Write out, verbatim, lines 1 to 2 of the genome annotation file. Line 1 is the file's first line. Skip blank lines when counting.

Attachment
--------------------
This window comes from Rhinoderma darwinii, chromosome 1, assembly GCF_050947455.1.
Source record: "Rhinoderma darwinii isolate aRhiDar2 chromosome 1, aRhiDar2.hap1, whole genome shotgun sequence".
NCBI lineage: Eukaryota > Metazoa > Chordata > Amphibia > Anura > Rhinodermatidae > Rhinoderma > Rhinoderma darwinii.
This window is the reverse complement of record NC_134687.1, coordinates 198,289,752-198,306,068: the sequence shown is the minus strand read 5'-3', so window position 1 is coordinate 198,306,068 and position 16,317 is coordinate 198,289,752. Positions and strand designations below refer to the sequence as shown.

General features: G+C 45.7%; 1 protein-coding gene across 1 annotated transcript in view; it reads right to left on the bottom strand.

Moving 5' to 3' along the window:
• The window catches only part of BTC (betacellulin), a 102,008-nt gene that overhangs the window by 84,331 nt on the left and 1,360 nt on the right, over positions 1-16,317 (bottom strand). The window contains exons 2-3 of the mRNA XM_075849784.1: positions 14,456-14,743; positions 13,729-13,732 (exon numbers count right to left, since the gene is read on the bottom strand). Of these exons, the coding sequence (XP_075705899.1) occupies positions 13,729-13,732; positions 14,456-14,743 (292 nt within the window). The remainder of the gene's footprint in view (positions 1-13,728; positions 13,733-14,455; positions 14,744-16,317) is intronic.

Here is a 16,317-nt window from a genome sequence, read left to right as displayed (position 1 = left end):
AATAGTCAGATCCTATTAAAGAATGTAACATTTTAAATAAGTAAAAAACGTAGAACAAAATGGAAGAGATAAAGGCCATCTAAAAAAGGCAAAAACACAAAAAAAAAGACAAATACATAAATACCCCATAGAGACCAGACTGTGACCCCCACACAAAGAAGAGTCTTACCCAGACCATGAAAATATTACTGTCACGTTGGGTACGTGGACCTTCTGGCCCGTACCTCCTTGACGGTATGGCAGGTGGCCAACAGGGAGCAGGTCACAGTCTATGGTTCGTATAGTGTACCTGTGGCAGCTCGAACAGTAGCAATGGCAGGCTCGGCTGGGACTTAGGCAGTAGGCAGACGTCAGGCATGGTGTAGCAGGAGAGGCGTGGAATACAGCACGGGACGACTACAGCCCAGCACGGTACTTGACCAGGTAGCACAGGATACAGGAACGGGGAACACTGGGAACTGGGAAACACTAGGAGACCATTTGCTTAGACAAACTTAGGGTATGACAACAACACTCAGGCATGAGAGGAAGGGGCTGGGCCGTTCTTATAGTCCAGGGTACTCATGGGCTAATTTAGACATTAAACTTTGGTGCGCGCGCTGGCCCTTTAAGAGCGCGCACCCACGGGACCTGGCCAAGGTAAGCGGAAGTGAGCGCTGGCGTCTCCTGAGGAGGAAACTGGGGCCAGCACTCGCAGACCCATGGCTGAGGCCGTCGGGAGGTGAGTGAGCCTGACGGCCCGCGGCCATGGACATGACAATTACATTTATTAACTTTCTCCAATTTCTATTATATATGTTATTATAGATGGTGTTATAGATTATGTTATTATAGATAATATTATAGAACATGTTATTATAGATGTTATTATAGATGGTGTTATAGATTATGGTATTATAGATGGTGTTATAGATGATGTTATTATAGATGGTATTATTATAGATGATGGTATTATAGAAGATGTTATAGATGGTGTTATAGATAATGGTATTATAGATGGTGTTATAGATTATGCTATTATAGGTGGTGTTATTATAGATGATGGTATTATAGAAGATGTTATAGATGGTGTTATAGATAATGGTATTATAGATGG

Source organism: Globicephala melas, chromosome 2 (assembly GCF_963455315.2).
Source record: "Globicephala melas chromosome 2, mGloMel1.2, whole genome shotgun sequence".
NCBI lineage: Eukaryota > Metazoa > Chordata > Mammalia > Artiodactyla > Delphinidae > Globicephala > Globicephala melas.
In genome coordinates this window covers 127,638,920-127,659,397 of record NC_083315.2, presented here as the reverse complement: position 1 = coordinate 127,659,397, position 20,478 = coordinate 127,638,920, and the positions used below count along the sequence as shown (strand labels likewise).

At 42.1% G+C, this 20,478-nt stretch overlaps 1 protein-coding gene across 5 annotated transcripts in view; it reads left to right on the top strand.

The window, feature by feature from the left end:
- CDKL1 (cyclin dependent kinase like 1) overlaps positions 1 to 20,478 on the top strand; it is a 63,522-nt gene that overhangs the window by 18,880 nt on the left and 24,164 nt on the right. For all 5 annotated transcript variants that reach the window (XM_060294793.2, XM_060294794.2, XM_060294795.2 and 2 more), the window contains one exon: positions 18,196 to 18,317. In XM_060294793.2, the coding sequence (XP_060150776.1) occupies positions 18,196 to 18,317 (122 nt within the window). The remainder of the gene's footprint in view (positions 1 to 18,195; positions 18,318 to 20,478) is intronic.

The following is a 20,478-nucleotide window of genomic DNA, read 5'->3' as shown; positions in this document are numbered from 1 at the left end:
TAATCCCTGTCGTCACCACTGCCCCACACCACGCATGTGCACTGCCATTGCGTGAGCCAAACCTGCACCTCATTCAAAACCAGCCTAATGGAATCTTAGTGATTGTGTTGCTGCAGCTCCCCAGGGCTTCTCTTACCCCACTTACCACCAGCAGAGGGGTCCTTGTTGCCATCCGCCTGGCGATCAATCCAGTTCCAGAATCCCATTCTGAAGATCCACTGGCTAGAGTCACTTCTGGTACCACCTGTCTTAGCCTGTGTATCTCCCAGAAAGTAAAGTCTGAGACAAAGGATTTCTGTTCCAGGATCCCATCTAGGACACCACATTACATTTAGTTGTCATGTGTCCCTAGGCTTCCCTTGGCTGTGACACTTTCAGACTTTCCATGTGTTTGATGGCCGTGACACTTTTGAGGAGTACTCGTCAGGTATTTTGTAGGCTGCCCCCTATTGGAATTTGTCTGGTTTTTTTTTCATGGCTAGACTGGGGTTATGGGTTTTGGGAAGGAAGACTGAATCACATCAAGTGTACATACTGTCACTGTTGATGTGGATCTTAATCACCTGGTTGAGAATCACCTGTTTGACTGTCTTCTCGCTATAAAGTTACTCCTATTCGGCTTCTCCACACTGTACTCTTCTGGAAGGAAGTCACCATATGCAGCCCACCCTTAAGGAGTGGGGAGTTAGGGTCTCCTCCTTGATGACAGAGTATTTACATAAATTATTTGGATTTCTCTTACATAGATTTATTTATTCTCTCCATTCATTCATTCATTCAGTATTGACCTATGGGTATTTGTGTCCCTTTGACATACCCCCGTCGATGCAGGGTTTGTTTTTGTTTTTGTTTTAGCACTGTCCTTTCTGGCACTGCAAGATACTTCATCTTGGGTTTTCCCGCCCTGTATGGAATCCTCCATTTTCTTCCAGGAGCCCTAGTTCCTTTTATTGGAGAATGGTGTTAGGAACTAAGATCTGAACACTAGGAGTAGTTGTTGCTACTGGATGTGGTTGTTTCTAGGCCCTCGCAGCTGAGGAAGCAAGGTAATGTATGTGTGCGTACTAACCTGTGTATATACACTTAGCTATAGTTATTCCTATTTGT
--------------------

This window comes from Rhinoderma darwinii, chromosome 1, assembly GCF_050947455.1.
Source record: "Rhinoderma darwinii isolate aRhiDar2 chromosome 1, aRhiDar2.hap1, whole genome shotgun sequence".